Trib+Water: Do the two droughts have any similarities?

Scanlon: The one thing that is similar about these is the long-term nature of these droughts. You start out with a meteorological drought because of low rainfall and then you build up. That results in low soil moisture, causing an agricultural drought, with a cumulative deficit over time. That results in low runoff that decreases over time. When that accumulates, you end up with a large-scale hydrological drought.

It builds on each other. Sometimes when we have close to normal rainfall, we wonder why are we still in a drought, and our reservoirs are still low. That makes it difficult for people to understand. Above-average rainfall impacts the meteorological drought, but we could still have a large deficit in the reservoirs that is going to take way above normal rainfall conditions to overcome.

Trib+Water: What are the tools being used to monitor and predict these conditions?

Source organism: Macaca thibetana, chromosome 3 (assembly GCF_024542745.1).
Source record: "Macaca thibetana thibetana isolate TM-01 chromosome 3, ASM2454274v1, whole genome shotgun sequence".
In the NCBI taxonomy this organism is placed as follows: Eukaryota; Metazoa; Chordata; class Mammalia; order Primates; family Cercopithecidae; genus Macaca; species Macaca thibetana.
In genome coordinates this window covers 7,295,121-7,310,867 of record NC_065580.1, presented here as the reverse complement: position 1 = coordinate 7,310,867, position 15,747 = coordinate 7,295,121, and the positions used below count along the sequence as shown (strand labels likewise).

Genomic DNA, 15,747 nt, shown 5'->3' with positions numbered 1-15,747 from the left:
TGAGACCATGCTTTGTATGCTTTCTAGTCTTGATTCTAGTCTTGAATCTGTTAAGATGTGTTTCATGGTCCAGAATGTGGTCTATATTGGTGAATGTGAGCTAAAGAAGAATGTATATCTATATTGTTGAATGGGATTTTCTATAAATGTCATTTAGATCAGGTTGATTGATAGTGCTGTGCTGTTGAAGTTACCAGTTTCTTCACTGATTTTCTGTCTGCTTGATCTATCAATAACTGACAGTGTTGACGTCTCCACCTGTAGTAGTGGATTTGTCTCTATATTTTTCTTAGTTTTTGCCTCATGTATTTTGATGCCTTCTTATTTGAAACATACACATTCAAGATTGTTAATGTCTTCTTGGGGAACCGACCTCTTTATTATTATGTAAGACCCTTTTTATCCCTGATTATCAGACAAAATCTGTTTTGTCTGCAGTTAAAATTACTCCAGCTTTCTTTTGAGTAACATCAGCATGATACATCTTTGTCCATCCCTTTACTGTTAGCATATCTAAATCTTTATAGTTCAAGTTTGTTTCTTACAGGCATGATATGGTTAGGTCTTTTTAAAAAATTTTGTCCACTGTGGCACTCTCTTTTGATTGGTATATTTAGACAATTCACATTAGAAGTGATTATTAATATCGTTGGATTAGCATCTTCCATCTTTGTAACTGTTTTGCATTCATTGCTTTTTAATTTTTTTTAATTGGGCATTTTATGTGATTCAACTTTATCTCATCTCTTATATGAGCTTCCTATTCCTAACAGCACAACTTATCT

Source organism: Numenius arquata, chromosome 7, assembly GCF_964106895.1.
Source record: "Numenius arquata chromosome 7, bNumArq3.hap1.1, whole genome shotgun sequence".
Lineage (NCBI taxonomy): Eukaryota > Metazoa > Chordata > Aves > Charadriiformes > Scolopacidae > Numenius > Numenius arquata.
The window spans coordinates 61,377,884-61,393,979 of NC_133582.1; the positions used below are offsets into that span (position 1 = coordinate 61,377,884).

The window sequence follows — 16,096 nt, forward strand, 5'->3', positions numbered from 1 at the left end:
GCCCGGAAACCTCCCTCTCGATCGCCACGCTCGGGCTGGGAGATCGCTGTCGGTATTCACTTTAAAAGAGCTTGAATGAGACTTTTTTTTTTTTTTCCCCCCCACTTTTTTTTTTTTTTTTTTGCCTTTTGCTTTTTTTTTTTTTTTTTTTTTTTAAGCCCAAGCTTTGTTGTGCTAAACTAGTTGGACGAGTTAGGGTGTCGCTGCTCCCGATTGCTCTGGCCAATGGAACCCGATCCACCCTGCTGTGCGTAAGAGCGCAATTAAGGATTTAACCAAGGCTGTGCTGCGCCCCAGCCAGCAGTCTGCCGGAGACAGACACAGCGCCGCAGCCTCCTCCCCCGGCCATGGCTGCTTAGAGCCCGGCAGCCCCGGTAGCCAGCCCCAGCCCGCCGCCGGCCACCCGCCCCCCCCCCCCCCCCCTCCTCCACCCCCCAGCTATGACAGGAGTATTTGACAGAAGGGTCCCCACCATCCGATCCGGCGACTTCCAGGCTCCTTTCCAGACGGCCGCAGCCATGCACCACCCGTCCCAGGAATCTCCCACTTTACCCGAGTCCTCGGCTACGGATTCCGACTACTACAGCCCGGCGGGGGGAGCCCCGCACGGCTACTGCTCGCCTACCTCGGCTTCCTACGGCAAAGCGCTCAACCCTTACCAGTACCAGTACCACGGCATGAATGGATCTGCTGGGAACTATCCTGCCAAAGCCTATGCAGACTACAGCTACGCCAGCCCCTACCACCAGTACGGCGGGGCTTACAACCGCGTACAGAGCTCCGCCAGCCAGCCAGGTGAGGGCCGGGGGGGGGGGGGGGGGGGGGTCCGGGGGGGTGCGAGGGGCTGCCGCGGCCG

Scanlon: Traditionally, we relied on ground-based data like precipitation gauges, runoff gauges and reservoir storage data. But now we have some new tools to evaluate drought conditions. 

One of those is the GRACE satellite, the Gravity Recovery and Climate Experiment. We can measure how much water we have in storage over the entire state. That provides a good regional perspective on drought, recovery and the overall status of water storage, which includes reservoirs, soil moisture and groundwater.

The Center for Space Research at the University of Texas is one of the lead institutions that helped develop GRACE and is responsible for maintaining the monitoring data.

The GRACE data showed us that in 2011 we had a large decrease in water storage in the state. It was almost 50 million acre feet. We use about 18 million acre feet of water a year in the state, on average. So that is a large decrease.